Tuesday, April 30, 2013

Roasting Peppers or Chiles

Roasted bell peppers are an ingredient that can easily be found in any U.S. grocery store, and even in most Mexican grocery stores.  However, many brands are watered down and don't have much flavor...a far cry from the deliciousness of freshly roasted peppers.  Additionally, many traditional Mexican recipes call for roasted chiles such as poblanos or jalapeños, and those usually aren't sold jarred.  Knowing how to quickly and easily roast peppers is a great skill to have....so I thought I'd teach you how!

Most recipes that call for freshly roasted peppers will have you do them in the oven under very high heat or a broiler, turning every so often until they're charred on all sides.  This is a perfectly viable solution if you don't have a gas stove, but I've always been bothered by getting the oven all hot, getting yet another dish (the sheet tray) dirty, and practically (or literally) burning myself every time I go in to turn the peppers.  Fortunately I do have a gas stove (and nearly all professional kitchens where I've worked do as well), so I've grown to love the ease of roasting my peppers on the stove top.  Here are the steps for doing just that....but if you're roasting in the oven, follow the steps in your recipe and skip to Step #3 below.  Even if your recipe doesn't call for putting the peppers in a covered bowl before peeling, do it anyway because it makes the peeling process so much easier.

Step 1:  Turn your burner(s)--depending on how many peppers you're roasting--on high.  Place your peppers directly on the burners, in contact with the flames.

My Poblanos on Multiple Burners
Step 2:  Using a long set of tongs, turn your peppers every so often until they are charred and black on all sides.  Don't forget to char the top and the bottom of your peppers as well! 

Step 3:  Once your peppers are charred, place them in a large bowl and cover with plastic wrap.  Leave the peppers to cool and continue softening for at least 15 minutes, or until you're ready to use them.  (Sometimes I do this step very early and come back to the peppers hours later.  They'll be just fine.)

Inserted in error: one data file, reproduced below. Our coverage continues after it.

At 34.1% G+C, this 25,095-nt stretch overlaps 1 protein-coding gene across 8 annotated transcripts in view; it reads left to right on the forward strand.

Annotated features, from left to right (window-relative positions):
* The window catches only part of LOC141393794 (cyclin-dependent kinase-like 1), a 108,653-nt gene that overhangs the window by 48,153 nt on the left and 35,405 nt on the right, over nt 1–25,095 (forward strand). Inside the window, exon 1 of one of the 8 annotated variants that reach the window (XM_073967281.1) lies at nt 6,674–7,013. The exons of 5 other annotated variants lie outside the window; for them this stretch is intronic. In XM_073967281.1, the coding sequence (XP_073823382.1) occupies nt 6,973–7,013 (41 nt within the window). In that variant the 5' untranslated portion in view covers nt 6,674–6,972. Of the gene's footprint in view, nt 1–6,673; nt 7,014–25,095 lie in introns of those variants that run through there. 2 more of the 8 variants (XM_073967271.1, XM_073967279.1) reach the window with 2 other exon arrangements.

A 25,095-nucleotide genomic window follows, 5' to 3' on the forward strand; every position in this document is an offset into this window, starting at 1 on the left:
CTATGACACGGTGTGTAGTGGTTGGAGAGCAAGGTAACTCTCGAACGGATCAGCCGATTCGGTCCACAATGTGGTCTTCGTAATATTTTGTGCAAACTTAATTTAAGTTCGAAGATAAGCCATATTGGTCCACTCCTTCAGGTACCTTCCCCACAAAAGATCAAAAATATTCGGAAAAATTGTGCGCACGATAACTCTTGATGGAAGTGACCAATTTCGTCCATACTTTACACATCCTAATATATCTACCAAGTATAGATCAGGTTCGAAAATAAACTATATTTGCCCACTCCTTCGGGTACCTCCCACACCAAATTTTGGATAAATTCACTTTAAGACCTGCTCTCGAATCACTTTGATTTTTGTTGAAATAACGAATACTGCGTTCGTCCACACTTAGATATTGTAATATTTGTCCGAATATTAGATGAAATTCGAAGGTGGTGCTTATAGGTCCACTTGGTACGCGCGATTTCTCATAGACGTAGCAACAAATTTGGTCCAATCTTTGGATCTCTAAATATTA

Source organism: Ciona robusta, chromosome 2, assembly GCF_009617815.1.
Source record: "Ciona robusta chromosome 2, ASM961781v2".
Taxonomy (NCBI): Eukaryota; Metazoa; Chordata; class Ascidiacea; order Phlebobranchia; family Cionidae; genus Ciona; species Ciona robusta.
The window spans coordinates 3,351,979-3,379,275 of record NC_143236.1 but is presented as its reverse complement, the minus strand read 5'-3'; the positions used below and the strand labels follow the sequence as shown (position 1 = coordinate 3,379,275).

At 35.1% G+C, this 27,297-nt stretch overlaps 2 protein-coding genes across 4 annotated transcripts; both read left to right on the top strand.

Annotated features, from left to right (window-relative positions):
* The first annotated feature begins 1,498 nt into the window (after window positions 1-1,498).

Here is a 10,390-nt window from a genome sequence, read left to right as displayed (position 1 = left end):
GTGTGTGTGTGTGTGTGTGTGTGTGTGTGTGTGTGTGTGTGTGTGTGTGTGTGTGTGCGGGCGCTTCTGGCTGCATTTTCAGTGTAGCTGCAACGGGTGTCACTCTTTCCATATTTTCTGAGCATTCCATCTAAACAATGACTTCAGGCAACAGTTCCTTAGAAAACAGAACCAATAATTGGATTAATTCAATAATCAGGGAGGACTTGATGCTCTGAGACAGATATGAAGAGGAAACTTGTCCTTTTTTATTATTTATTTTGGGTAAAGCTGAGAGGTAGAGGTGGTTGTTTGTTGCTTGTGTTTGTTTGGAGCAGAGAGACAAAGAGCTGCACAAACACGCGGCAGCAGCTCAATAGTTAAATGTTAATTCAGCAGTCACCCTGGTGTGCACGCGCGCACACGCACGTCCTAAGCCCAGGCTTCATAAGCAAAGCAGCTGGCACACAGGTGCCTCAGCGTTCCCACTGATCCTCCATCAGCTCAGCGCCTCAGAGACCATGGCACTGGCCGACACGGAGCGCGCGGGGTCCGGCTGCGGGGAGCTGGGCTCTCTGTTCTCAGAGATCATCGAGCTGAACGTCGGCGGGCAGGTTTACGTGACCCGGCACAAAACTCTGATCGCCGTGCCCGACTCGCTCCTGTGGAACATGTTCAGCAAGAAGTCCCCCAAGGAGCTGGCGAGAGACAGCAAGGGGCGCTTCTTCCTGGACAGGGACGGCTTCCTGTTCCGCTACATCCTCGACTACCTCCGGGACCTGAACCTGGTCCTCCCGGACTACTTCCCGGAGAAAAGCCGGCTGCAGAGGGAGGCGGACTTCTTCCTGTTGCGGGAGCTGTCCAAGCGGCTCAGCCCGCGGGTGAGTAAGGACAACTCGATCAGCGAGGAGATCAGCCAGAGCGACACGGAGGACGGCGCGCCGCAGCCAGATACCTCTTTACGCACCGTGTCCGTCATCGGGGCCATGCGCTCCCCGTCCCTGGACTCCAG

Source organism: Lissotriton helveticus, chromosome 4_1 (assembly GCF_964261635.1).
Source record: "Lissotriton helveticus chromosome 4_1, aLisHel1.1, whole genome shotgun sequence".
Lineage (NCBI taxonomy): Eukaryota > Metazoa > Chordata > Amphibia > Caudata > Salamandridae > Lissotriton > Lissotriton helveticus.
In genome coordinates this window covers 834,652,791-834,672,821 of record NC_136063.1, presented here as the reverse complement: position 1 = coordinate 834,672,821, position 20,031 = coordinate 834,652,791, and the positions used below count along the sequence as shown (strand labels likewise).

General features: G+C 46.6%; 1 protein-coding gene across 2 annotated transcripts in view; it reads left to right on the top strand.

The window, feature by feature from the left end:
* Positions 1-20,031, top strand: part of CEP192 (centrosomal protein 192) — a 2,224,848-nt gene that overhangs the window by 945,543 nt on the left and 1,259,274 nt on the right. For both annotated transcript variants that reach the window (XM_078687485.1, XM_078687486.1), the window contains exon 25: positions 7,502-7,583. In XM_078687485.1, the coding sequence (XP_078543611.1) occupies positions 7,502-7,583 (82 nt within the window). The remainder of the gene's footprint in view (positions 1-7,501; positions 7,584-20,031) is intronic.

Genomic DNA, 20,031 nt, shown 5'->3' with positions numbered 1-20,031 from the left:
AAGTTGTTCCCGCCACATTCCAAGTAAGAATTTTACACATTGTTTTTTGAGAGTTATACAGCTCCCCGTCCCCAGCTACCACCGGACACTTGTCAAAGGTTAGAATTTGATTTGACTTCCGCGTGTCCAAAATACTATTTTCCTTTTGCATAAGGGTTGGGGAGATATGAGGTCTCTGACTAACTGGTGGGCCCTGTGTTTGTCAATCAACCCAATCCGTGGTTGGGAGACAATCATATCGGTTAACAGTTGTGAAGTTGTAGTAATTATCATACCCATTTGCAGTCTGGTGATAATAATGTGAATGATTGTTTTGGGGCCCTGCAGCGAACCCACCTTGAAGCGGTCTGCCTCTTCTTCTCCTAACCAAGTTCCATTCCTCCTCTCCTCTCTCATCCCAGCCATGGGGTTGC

Covered in Plastic Wrap, Cooling Down

Step 4:  When you're ready (and wearing a pair of latex gloves if you're working with chiles or just want to keep your hands cleaner), remove the plastic wrap and peel the peppers using paper towels.  The skin should come off quite easily, but don't worry if you can't quite get it all off. 

Peeling...don't forget your gloves!
Step 5:  Using your fingers or a small paring knife, remove the stem of each pepper.  If the skinning process hasn't already split the pepper down the side for you, use the paring knife to make a slit down the length of the pepper and, still using paper towels, remove all the seeds and ribs from the pepper.  (If you are using chiles and want them to be extra spicy, leave the ribs in tact as that's where the heat is.  You should still remove all the seeds.)

Splitting Pepper

Removing Ribs

Removing Seeds Inside

Step 6:  Continue with your recipe, whether it calls for using the peppers whole or slicing/dicing them.  Just remember if you are going to have to use them whole, you'll need to be a little more delicate during the peeling process so they don't rip apart, particularly with thin-walled chiles like poblanos.

Cleaned Chile...no seeds!!


Yum!  My favorite recipe using roasted poblanos...Rajas con Crema!
How to use your roasted poblanos?  Just sauté onions and season with garlic, thyme and oregano.  Add sliced poblanos and crema (or heavy cream that you allow to reduce).  Season with lemon juice, salt, and pepper and serve over tacos or fajitas!!  Enjoy!